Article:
The five award recipients were also greeted by Prof. Karl Skorecki, the director of medical and research development at the Haifa medical center and a world-class expert in population genetics and nephrology.
Only last month, Horton – who had previously been considered anti-Israeli and allowed the publication in The Lancet of letters highly critical of Israel – launched a series of articles in The Lancet on various aspects of Israeli medicine.
It was Skorecki with the blessing of Beyar who invited Horton for his first visit to Rambam after the British editor and physician had previously frequently visited the regions neighboring Israel. Skorecki was even a student of Drazen.
Horton said at the conference that the medical world has the ability to affect much more than the treatment of diseases. He described his “vision of medicine” as a tool that serves far beyond the care of human beings – extending individual health to global and even planetary health.
The Rambam Summit has been held annually since 2010 and focuses each time on a specific medical specialty. This time, the packed event specialized on nephrology and genetics (prevention and treatment of kidney disease and innovations in the field. Dr. Suheir Assady, director of Rambam’s nephrology department and a leading researcher in the field, lectured on innovations in kidney disease treatment.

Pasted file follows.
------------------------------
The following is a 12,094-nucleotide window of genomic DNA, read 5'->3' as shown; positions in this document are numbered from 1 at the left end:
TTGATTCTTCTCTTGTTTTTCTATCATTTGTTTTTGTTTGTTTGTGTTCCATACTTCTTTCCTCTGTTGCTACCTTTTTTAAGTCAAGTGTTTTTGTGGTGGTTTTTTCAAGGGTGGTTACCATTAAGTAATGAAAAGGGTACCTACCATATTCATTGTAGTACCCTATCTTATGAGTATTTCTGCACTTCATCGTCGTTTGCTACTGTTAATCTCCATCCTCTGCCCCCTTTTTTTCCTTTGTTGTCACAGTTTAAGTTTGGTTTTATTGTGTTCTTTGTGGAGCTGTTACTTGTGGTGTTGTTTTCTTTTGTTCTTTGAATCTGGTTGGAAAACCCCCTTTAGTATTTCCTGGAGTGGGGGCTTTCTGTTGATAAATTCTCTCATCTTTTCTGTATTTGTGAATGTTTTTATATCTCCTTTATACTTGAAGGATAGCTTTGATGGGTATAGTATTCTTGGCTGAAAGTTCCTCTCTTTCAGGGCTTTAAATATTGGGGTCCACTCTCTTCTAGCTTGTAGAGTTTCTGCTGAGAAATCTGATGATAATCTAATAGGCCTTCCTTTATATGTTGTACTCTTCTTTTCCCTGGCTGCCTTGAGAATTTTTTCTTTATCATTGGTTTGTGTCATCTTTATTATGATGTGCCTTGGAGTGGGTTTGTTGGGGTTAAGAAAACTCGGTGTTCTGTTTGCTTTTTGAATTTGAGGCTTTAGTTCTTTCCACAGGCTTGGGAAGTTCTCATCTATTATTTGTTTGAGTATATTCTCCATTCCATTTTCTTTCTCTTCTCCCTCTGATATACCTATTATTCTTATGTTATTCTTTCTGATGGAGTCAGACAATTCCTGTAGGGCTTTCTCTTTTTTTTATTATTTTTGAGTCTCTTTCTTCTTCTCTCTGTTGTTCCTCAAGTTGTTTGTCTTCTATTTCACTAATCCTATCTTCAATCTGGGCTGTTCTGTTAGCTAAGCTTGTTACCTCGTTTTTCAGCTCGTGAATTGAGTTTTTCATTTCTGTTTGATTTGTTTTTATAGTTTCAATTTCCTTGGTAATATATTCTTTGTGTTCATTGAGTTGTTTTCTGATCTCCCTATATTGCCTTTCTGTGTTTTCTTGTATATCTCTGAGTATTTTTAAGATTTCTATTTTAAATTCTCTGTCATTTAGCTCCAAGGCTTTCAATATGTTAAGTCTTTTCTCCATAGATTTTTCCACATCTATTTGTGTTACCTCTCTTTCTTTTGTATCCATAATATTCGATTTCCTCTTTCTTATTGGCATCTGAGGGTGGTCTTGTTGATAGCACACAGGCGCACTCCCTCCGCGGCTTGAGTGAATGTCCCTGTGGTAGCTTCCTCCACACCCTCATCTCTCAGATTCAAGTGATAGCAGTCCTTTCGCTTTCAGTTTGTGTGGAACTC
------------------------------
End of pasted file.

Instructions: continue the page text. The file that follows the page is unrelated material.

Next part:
Assady, together with Dr. Daniela Magen, head of pediatric nehrology and Dr. Hagit Baris, head of the genetics department, coordinated sessions featuring internationally renowned researchers on kidney diseases and genetics in children.
In previous years, the summit dealt with trauma, medical technologies, pediatrics, cardiology and digital medicine, among others.
“In light of the cooperation we have developed in recent years with leading research and development organizations in Israel and around the world, Rambam – the largest hospital in the north – is becoming a significant factor in the field of digital medicine and medical innovation,” Beyar said.
The Rambam director-general, who is a leading interventional cardiologist in his own right, noted that in 1965, the hospital was the first in Israel – and the Middle East – to perform a successful kidney transplant from a deceased donor.
Since then, many hundreds of kidneys have been transplanted there into adults and children.
IN AN exclusive interview with The Jerusalem Post, the NEJM editor-inchief said that he had never been to Rambam before but has visited the country several times, especially for professional conferences and meetings.
But there are also Jewish reasons.
His brother, he said, is a Conservative rabbi, and when Drazen was 10 years old, his grandmother – from a hassidic family – came on aliya and settled in Bnei Brak.